A few days after the commercial television networks' laudatory "news" reports on George W. Bush's nomination of National Security Adviser Condoleezza Rice to serve as Secretary of State, PBS's Bill Moyers countered with something rarely seen on broadcast television these days: serious journalism. Moyers devoted a substantial portion of NOW, the public broadcasting program he has hosted for the past three years, to an analysis of Rice's failure to take seriously warnings about terrorist threats before the September 11 attacks as well as her misguided response to those attacks, her role in the campaign for war on Iraq and her scheming to avoid cooperating with the 9/11 Commission. The devastating report brought to mind Edward R. Murrow's See It Now dissection of Senator Joseph McCarthy.
Unfortunately, PBS in 2004 can't influence public opinion the way CBS did in 1954. Moyers recognized that fact when he launched NOW in January 2002; the former spokesman for Lyndon Johnson, senior correspondent for CBS, groundbreaking public television producer and winner of ten Peabody Awards and more than thirty Emmy Awards understood that the best he could do in these difficult times was to barter a bit of his prestige for the chance to erect an outpost of quality reporting in the increasingly corporatized broadcast television wilderness. Week after week, NOW has offered consistently bold and revealing examinations of issues ranging from the threat to environmental protections posed by international trade agreements, to the damage done to basic liberties by the Patriot Act, to the abuses of politics by special interests. Moyers, who is 70 and wants to turn his attention to writing, has every reason to be proud as he prepares for his last broadcast on December 17. At a time when TV networks--including PBS--were bowing to commercial and ideological pressures that were antithetical to journalism, Moyers created a program that many viewers recognized as the only reason to turn on the TV in the Bush era.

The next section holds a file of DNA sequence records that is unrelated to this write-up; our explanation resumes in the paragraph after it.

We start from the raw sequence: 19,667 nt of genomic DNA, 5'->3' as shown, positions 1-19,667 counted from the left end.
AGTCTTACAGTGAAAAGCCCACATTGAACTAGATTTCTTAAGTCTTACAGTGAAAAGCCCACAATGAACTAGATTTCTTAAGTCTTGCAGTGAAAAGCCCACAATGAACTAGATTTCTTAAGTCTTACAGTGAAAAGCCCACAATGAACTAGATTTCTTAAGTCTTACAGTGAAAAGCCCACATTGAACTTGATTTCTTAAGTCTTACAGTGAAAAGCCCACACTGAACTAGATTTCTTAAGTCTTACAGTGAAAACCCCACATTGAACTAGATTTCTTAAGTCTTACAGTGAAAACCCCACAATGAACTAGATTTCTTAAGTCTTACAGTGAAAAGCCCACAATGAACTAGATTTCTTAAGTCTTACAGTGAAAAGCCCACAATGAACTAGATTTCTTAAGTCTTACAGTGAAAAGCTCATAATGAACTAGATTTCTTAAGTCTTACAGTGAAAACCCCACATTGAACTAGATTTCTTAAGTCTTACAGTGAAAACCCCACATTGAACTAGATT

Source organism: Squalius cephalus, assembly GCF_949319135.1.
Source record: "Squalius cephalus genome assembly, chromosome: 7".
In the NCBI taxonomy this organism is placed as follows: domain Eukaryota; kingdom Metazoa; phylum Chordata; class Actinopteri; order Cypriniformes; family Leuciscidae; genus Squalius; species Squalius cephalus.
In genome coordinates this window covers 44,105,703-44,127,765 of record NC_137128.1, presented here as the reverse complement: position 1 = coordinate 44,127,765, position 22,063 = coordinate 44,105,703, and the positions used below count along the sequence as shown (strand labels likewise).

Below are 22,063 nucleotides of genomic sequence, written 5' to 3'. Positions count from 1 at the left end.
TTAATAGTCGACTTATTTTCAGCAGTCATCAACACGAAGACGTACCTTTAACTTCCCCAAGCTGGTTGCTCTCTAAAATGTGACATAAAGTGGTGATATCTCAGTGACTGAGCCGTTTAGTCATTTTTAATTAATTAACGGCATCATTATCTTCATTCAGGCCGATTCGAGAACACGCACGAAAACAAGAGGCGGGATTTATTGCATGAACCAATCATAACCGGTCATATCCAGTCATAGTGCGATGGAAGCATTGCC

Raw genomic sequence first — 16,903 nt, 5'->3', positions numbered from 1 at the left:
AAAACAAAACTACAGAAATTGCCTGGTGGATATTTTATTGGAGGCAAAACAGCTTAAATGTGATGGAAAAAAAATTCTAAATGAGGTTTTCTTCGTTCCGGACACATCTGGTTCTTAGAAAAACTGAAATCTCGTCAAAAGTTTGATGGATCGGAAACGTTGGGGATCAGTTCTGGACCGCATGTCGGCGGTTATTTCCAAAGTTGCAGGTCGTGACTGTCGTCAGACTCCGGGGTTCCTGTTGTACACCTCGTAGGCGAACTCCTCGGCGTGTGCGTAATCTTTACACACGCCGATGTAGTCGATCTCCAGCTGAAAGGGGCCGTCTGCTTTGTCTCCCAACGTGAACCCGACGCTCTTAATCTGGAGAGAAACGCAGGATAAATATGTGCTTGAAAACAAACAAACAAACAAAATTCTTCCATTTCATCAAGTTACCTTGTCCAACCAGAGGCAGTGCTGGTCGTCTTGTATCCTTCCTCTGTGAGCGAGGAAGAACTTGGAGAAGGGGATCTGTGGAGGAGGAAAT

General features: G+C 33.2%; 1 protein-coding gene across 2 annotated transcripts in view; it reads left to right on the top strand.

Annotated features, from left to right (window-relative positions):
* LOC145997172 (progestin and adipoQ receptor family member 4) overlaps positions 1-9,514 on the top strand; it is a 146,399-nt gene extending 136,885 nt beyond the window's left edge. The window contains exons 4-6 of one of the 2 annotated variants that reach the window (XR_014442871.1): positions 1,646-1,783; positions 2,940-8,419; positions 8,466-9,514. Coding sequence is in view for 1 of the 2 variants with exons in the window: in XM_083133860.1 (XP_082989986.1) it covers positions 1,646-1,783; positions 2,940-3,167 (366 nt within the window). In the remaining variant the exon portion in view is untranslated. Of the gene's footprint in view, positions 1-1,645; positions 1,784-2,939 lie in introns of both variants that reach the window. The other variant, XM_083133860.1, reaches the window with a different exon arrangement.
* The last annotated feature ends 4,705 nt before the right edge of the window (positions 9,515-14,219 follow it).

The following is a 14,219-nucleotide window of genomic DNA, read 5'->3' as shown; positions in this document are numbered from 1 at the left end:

NOW will carry on with the able crew that Moyers assembled. And whether or not the program thrives without Moyers, the legacy he created will remain. James Madison said, "A popular Government without popular information or the means of acquiring it, is but a Prologue to a Farce or a Tragedy or perhaps both" and warned that "a people who mean to be their own Governors, must arm themselves with the power knowledge gives." In a time of farce and tragedy, Bill Moyers did his best to arm the people with the power knowledge gives and to affirm that there's still a place for TV journalism that nurtures citizenship and democracy.